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THERAPY IN THE INTERMEDIATE PHASE

Whilst recognising the individual needs of each learner within this phase, the focus is on the learner achieving societal norms, within the communication, pre-vocational and the social areas of each learner’s life.

SPEECH AND LANGUAGE THERAPY

The aim of speech therapy in the intermediate phase is to build on basic communication skills as to develop meta-linguistic skills such as reasoning, problem-solving, abstract language and inferential thinking to the maximum of their ability.

Therapy may occur on an individual, a small group and/or a class group level. The therapist may integrate into the class activities to assist with the transfer of skills taught on an individual level. Homework and communication between the therapist and parents occurs within the learner’s homework book.

INDIVIDUAL THERAPY
Individual therapy is reserved for the following:

Children who display:
1. Apraxia of speech (an inability to control the voluntary movements for speech). These children require ongoing repetition of the work done in order to achieve carry-over of their ability to express themselves in complete sentences, to complete words and to achieve accurate articulation.
2. Voice disorders
3. Stuttering
4. Severe language impairment where the learner will benefit from individual therapy.

SMALL GROUP THERAPY
Group therapy is most common in this phase of the school. Children are grouped according to their difficulties, namely:

Receptive and expressive language difficulties
Auditory processing skills – following instructions, analysis and synthesis of sounds.
Comprehension skills.
Expressive language skills to communicate using more complex sentences.
Social language skills.
Reasoning and problem-solving.

CLASS GROUPS
The weekly class groups focus on areas such as extending the auditory processing skills, combining auditory and written input and the enhancement of social language. Close liaison between therapist and teacher enables therapy skills to be transferred into real life situations.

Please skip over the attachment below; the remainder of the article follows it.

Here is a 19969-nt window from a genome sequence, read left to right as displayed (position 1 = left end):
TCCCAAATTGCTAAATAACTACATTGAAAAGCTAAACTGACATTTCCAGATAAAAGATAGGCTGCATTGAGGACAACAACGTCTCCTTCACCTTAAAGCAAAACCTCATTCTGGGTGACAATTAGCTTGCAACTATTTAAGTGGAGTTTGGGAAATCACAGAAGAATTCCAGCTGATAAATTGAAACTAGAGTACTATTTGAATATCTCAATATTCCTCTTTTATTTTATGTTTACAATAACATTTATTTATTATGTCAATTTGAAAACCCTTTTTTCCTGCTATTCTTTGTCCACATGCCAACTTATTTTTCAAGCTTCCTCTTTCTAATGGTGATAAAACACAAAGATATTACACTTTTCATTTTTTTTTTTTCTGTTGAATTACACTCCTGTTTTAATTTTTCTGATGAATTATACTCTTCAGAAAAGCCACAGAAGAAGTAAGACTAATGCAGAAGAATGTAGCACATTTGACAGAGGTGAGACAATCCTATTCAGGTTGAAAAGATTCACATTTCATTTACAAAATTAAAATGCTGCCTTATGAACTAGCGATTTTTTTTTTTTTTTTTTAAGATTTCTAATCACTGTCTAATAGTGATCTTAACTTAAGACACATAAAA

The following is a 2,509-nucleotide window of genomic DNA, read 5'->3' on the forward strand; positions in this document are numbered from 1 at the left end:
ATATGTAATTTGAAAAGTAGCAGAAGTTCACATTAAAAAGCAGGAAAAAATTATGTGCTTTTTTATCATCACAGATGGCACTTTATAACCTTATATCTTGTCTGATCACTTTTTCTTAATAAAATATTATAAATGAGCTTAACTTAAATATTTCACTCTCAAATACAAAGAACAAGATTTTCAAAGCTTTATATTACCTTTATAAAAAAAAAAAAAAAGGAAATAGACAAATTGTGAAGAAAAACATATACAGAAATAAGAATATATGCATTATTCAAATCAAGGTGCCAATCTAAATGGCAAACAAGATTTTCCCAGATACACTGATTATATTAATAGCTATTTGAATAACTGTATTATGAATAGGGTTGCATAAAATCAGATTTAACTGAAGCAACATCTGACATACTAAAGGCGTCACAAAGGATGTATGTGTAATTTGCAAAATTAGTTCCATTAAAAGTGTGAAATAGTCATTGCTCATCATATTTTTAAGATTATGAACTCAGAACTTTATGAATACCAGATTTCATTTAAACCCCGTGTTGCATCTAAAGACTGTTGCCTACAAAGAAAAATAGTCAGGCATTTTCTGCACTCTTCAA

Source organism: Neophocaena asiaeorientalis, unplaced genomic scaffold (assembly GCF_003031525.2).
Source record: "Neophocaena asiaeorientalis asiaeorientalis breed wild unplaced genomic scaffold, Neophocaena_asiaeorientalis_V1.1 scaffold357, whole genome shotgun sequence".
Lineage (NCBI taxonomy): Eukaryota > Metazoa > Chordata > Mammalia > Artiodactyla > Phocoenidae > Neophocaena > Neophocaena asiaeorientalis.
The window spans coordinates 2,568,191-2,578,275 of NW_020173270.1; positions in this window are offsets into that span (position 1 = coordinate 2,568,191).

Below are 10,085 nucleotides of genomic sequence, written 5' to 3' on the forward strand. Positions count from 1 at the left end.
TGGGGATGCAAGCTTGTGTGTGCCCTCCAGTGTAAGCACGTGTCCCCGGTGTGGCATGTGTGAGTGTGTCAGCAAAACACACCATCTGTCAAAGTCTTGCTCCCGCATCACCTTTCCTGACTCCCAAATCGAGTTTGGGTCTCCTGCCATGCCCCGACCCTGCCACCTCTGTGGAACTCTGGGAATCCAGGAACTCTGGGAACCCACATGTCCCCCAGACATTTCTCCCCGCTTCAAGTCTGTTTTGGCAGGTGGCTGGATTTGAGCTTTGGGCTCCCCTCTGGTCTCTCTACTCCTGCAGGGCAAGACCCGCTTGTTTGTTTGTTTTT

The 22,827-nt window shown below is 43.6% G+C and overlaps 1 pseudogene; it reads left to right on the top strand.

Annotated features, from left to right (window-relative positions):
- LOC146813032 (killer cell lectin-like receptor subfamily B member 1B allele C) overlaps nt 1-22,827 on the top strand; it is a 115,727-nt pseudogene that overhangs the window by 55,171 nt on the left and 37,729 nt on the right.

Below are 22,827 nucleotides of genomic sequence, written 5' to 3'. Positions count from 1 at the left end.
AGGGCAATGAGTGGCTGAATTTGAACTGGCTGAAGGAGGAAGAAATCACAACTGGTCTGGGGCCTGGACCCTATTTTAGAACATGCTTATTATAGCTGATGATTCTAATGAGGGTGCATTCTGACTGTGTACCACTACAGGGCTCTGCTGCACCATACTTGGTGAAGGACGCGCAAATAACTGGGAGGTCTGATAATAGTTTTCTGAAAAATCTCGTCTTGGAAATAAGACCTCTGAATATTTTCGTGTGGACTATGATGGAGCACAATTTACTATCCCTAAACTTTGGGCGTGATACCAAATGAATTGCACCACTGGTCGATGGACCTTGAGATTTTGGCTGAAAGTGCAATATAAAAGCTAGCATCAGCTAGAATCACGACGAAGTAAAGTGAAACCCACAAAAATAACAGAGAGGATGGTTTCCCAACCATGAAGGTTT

OCCUPATIONAL THERAPY

At this stage, visual perceptual and fine motor skills are usually established and the focus of individual occupational therapy transfers to the development and consolidation of handwriting skills and the enhancement of visual memory skills that are needed for reading, writing and spelling.

All the intermediate phase learners receive prevocational groups. The aim of these groups is to teach the learner good work methods and attitudes, for example to gain satisfaction from the quality and the quantity of the work the learner has done; to be accurate and orderly in the execution of his tasks, to persevere with what he is doing and not to lose interest. The learner is also required to pay attention when a new task is demonstrated, to accept guidance and criticism from an adult. The child also learns to work without various degrees of supervision, to evaluate his own work and make corrections if needed. He also learns to complete tasks within the specified time and to adhere to standards set in terms of speed and quality of work.